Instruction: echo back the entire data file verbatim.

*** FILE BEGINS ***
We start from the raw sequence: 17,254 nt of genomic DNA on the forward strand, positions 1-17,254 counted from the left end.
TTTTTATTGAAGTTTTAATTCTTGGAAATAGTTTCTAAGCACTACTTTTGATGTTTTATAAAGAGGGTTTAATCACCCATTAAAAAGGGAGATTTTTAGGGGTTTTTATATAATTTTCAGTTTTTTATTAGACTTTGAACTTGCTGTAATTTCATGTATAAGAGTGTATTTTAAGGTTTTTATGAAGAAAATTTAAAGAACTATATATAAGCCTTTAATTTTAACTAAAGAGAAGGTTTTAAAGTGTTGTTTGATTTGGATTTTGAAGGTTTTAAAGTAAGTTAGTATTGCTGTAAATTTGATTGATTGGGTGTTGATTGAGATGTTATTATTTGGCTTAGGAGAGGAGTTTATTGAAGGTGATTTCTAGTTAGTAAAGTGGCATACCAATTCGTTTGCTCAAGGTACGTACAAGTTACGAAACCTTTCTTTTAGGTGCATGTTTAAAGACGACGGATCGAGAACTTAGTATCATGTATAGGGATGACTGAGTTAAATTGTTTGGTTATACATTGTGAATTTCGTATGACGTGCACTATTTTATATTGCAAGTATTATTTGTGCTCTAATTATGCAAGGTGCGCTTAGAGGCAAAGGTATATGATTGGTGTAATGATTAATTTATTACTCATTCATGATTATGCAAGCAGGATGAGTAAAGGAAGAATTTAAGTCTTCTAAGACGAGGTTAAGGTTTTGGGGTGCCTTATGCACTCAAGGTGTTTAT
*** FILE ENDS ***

We start from the raw sequence: 17,254 nt of genomic DNA on the forward strand, positions 1-17,254 counted from the left end.
TTTTTATTGAAGTTTTAATTCTTGGAAATAGTTTCTAAGCACTACTTTTGATGTTTTATAAAGAGGGTTTAATCACCCATTAAAAAGGGAGATTTTTAGGGGTTTTTATATAATTTTCAGTTTTTTATTAGACTTTGAACTTGCTGTAATTTCATGTATAAGAGTGTATTTTAAGGTTTTTATGAAGAAAATTTAAAGAACTATATATAAGCCTTTAATTTTAACTAAAGAGAAGGTTTTAAAGTGTTGTTTGATTTGGATTTTGAAGGTTTTAAAGTAAGTTAGTATTGCTGTAAATTTGATTGATTGGGTGTTGATTGAGATGTTATTATTTGGCTTAGGAGAGGAGTTTATTGAAGGTGATTTCTAGTTAGTAAAGTGGCATACCAATTCGTTTGCTCAAGGTACGTACAAGTTACGAAACCTTTCTTTTAGGTGCATGTTTAAAGACGACGGATCGAGAACTTAGTATCATGTATAGGGATGACTGAGTTAAATTGTTTGGTTATACATTGTGAATTTCGTATGACGTGCACTATTTTATATTGCAAGTATTATTTGTGCTCTAATTATGCAAGGTGCGCTTAGAGGCAAAGGTATATGATTGGTGTAATGATTAATTTATTACTCATTCATGATTATGCAAGCAGGATGAGTAAAGGAAGAATTTAAGTCTTCTAAGACGAGGTTAAGGTTTTGGGGTGCCTTATGCACTCAAGGTGTTTAT